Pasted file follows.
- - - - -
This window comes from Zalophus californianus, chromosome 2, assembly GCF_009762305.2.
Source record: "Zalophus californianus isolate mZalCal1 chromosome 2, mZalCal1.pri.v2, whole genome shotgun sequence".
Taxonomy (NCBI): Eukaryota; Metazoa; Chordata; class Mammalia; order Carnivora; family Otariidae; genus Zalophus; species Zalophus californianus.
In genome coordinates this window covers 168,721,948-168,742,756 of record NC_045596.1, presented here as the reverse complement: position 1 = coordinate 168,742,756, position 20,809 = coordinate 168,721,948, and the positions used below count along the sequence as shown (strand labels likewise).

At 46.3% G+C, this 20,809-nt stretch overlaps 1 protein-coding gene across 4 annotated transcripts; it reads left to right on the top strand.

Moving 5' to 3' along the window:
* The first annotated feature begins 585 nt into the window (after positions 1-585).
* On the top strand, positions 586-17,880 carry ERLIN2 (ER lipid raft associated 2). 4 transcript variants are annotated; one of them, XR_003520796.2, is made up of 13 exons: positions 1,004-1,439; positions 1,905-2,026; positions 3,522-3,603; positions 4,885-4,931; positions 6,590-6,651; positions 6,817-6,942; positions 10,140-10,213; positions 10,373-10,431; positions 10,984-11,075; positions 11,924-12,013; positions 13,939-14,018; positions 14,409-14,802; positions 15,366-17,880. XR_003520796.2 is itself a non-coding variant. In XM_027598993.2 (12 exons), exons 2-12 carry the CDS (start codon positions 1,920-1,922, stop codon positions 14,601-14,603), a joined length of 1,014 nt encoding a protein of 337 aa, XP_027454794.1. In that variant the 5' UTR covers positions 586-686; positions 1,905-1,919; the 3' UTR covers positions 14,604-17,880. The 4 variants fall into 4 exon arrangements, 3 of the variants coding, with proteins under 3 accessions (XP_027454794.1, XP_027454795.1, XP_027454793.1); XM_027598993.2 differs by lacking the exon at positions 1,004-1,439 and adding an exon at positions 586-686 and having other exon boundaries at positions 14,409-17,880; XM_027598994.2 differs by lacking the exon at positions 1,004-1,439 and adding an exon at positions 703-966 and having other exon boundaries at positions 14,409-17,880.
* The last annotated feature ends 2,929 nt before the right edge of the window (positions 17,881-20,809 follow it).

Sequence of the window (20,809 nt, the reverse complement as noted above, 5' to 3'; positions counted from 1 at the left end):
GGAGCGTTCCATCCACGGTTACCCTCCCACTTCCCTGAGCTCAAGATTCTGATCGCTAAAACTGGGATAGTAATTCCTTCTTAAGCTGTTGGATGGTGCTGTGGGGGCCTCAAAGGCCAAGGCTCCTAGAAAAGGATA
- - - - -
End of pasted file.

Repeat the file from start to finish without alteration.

This window comes from Zalophus californianus, chromosome 2, assembly GCF_009762305.2.
Source record: "Zalophus californianus isolate mZalCal1 chromosome 2, mZalCal1.pri.v2, whole genome shotgun sequence".
Taxonomy (NCBI): Eukaryota; Metazoa; Chordata; class Mammalia; order Carnivora; family Otariidae; genus Zalophus; species Zalophus californianus.
In genome coordinates this window covers 168,721,948-168,742,756 of record NC_045596.1, presented here as the reverse complement: position 1 = coordinate 168,742,756, position 20,809 = coordinate 168,721,948, and the positions used below count along the sequence as shown (strand labels likewise).

At 46.3% G+C, this 20,809-nt stretch overlaps 1 protein-coding gene across 4 annotated transcripts; it reads left to right on the top strand.

Moving 5' to 3' along the window:
* The first annotated feature begins 585 nt into the window (after positions 1-585).
* On the top strand, positions 586-17,880 carry ERLIN2 (ER lipid raft associated 2). 4 transcript variants are annotated; one of them, XR_003520796.2, is made up of 13 exons: positions 1,004-1,439; positions 1,905-2,026; positions 3,522-3,603; positions 4,885-4,931; positions 6,590-6,651; positions 6,817-6,942; positions 10,140-10,213; positions 10,373-10,431; positions 10,984-11,075; positions 11,924-12,013; positions 13,939-14,018; positions 14,409-14,802; positions 15,366-17,880. XR_003520796.2 is itself a non-coding variant. In XM_027598993.2 (12 exons), exons 2-12 carry the CDS (start codon positions 1,920-1,922, stop codon positions 14,601-14,603), a joined length of 1,014 nt encoding a protein of 337 aa, XP_027454794.1. In that variant the 5' UTR covers positions 586-686; positions 1,905-1,919; the 3' UTR covers positions 14,604-17,880. The 4 variants fall into 4 exon arrangements, 3 of the variants coding, with proteins under 3 accessions (XP_027454794.1, XP_027454795.1, XP_027454793.1); XM_027598993.2 differs by lacking the exon at positions 1,004-1,439 and adding an exon at positions 586-686 and having other exon boundaries at positions 14,409-17,880; XM_027598994.2 differs by lacking the exon at positions 1,004-1,439 and adding an exon at positions 703-966 and having other exon boundaries at positions 14,409-17,880.
* The last annotated feature ends 2,929 nt before the right edge of the window (positions 17,881-20,809 follow it).

Sequence of the window (20,809 nt, the reverse complement as noted above, 5' to 3'; positions counted from 1 at the left end):
GGAGCGTTCCATCCACGGTTACCCTCCCACTTCCCTGAGCTCAAGATTCTGATCGCTAAAACTGGGATAGTAATTCCTTCTTAAGCTGTTGGATGGTGCTGTGGGGGCCTCAAAGGCCAAGGCTCCTAGAAAAGGATA